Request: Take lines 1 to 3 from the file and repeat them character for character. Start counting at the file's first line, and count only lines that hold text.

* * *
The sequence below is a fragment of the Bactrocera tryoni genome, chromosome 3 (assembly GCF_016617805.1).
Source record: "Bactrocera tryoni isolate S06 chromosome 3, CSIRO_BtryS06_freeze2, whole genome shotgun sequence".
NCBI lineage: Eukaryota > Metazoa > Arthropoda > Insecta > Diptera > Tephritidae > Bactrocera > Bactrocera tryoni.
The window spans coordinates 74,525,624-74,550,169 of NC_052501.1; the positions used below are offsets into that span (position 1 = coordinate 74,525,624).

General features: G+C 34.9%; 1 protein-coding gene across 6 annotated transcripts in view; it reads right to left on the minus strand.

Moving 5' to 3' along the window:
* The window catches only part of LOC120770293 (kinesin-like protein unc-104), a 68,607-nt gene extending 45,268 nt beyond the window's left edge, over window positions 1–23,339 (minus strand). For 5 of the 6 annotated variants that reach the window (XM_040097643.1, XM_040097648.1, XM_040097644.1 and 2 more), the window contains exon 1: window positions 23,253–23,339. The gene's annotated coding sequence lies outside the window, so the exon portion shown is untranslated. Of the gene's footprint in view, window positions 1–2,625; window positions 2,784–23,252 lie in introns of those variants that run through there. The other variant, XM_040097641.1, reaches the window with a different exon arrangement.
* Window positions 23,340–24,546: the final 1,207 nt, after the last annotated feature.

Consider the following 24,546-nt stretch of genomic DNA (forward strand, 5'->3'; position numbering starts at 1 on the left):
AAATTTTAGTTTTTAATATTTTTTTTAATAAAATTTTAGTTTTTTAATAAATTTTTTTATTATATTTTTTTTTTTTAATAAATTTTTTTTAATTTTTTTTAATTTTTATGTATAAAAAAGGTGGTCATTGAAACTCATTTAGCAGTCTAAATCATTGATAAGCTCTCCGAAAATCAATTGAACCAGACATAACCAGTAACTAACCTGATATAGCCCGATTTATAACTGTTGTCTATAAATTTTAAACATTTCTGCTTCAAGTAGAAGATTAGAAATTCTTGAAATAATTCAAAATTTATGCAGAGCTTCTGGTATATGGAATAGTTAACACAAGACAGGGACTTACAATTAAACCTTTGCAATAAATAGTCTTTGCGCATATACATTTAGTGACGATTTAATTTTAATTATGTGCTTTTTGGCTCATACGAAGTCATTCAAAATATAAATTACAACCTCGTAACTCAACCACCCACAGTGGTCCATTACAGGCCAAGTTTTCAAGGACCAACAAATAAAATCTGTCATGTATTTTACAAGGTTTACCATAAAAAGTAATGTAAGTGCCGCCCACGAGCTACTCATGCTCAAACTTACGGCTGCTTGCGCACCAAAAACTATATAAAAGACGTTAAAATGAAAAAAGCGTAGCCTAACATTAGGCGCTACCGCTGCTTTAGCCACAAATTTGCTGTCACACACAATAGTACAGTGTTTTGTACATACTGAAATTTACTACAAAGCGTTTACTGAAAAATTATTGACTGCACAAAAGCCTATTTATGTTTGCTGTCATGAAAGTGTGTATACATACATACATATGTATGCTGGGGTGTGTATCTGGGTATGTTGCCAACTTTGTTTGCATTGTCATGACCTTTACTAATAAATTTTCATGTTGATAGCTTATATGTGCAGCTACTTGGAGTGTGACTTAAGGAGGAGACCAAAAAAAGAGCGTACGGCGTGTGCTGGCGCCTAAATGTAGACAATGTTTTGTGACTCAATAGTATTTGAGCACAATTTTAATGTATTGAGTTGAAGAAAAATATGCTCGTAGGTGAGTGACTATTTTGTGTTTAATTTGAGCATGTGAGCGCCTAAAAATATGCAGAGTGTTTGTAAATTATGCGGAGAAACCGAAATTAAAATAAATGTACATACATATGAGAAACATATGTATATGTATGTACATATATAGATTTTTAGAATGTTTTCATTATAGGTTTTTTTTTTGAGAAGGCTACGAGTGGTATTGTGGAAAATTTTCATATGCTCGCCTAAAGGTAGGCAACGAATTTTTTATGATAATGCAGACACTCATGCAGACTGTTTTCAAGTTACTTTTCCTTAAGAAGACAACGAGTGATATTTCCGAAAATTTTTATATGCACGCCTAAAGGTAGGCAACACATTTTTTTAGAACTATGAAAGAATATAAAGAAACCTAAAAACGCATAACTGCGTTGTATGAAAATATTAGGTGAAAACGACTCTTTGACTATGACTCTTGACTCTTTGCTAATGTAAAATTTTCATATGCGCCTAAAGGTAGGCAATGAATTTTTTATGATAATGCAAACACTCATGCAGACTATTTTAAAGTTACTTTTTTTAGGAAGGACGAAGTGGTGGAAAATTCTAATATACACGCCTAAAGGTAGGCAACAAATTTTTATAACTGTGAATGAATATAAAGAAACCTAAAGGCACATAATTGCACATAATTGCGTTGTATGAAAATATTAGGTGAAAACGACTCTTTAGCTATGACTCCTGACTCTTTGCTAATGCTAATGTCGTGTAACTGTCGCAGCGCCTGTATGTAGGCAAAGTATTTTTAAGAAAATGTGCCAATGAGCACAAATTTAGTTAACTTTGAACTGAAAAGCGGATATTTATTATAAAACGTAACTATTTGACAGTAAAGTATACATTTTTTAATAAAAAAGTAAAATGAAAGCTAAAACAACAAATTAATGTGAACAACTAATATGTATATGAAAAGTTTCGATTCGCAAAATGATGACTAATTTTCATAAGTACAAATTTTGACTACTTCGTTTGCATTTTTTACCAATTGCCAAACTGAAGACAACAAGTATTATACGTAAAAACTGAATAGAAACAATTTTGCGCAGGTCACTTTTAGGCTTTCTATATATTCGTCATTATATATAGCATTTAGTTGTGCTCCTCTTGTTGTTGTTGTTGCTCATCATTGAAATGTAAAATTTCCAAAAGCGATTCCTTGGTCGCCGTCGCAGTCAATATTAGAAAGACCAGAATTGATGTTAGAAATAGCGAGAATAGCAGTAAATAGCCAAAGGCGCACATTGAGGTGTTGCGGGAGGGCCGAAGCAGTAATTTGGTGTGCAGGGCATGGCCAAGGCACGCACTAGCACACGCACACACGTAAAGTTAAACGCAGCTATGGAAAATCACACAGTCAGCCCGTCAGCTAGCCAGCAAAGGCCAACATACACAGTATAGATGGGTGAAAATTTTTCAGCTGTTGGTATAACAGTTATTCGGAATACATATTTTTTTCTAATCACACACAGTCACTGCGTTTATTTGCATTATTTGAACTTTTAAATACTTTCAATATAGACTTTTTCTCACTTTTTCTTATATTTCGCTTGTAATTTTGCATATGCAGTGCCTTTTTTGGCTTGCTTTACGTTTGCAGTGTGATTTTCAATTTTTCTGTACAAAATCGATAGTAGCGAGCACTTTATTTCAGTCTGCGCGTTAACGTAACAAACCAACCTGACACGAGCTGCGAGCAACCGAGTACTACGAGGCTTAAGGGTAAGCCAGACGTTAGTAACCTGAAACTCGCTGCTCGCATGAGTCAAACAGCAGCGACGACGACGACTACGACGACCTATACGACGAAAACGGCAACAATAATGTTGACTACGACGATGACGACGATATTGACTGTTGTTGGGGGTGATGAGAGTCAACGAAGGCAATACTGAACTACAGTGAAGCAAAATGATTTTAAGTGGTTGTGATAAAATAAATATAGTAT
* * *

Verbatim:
The sequence below is a fragment of the Bactrocera tryoni genome, chromosome 3 (assembly GCF_016617805.1).
Source record: "Bactrocera tryoni isolate S06 chromosome 3, CSIRO_BtryS06_freeze2, whole genome shotgun sequence".
NCBI lineage: Eukaryota > Metazoa > Arthropoda > Insecta > Diptera > Tephritidae > Bactrocera > Bactrocera tryoni.